There’s something awe-inspiring about seeing a swarm of bees. Some see it as a glimpse into the magnificence of the natural world, but for others the sight is scary. Why do bees swarm? When a beehive or colony becomes too crowded, bees swarm to find a new hive home. In the same way bees reproduce, the colony gets to a size where it, too, must reproduce as more space is needed. The original colony divides into two colonies, and when this happens a large portion of the bees will fly out of the beehive with the queen bee and look for a new location to create a new home.

Here are a few recent swarming stories in the news in the UK:

Four swarms of honeybees, or up to 60,000 bees, settled on top of a smoking shelter on the car park roof at the shopping center The Mall, Blackburn, England. An employee discovered them by surprise. Kath and Simon Cordingley, a husband and wife beekeeping team from “Bee Centre” in Preston, were called in. They took the swarming bees back to their center.

When a swarm occurs and the hive splits off into two colonies, half the bees remain at the hive and create a new queen bee. Kath Cordingley noted that since the weather had taken a turn for the worse, and was cold and wet, the bees would not have survived the night if they’d been left to their own devices. Instead they are warm and dry in quarantine apiaries and enjoying a diet of sugar water so they can regain their energy, build a new nest and forage again.

Andrew Smith, operations manager of The Mall Blackburn, was very happy with the efficiency, expertise and knowledge they displayed, and the speed with which they removed the bees.

Mr. and Mrs. Cordingley have been beekeepers for 12 years and have run Bee Centre in Preston for three years. In addition, they educate by making school visits and attending corporate away days, rescue bees like they did in this case, and work with a Wigan-based company producing beehives.

Here's an unrelated stunning 13-minute video by Honeystead of how Kayla works with a large swarm in a dogwood tree. It's well worth watching it all the way through if you have time:



This report is about a swarm of at least 20,000 angry bees that invaded a postbox in Ulverston. The area was cordoned off with cones, so pedestrians knew there were “angry bees” in the area. They were removed before doing any damage.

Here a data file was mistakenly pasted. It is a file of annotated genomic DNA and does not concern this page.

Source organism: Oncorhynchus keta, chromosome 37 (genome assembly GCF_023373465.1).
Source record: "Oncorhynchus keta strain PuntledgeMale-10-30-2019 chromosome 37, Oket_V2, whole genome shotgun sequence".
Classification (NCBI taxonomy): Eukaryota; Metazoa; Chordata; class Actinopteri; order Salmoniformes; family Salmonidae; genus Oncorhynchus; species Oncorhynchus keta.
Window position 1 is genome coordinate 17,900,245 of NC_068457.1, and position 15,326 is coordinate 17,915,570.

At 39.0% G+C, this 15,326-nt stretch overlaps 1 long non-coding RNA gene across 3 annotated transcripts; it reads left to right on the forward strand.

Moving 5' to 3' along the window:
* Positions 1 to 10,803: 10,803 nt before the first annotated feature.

Furness Beekeepers (FBKA), a charitable association that supports critical awareness of bees, were called to remove the nest. They cut off the honeycomb and put the bees into bags or boxes. Their secretary, David Walmsley, said this was the first post box and the strangest location he’d ever seen a swarm of bees choose to nest in.

He further noted that bees will go anywhere warm and dark. They naturally live in caves, hollow trees and holes, so a post box fits their preferences. In May, June and July bees produce the most colonies.

Bees vary in temperament, but this swarm contained particularly angry bees. Mr. Walmsley considers it lucky that nobody tried to use the postbox, otherwise the bees might have inflicted a few stings.

The third swarm we’re reporting was spotted in Belfast, Northern Ireland. They were spotted nesting on the roof of Daisy Hill Hospital. They were buzzing under the boards on top of the hospital’s mental health unit. Although they were doing no harm, they had to go because there were complaints about them.

Joanne Fearon, a beekeeper for 20 years, moved them to a new home in County Down. She and her colleague transported the queen and her offspring to her home in Rostrevor, where she keeps 10 hives. Now they, too, are Rostrevor bees.

Joanne said that worker bees know within an hour if their queen is gone, and then they stress out and panic. The objective when removing a swarm is to find the queen and get her out first. It can be challenging to find her, since there are thousands of bees. If any baby bees are left behind, the worker bees would search the hive for day-old eggs and start feeding them differently to turn them into queens, so there would be plenty of queens. She says bees are selfless little survivors.

She used a repurposed vacuum cleaner to get the buzzing bees into a box so she could transport them and put the queen into a separate container in her pocket. Then they removed the dead comb and honey from the hospital roof.

Joanne is a seasoned beekeeper, and says that if swarms are not properly controlled, they can end up anywhere and create a lot of bother. She tricks her own bees into thinking they have already moved by removing the queen bee, so her hives don’t swarm. She is kept busy with her 10 hives and helping to move swarms from places they shouldn’t be and are not wanted.

If you ever see a swarm of bees, or hear someone say they want to get rid of one, please help save the bees by calling a local beekeeper, so the bees will be moved safely and not exterminated. Don't ever try to move a swarm on your own unless you are a beekeeper with experience.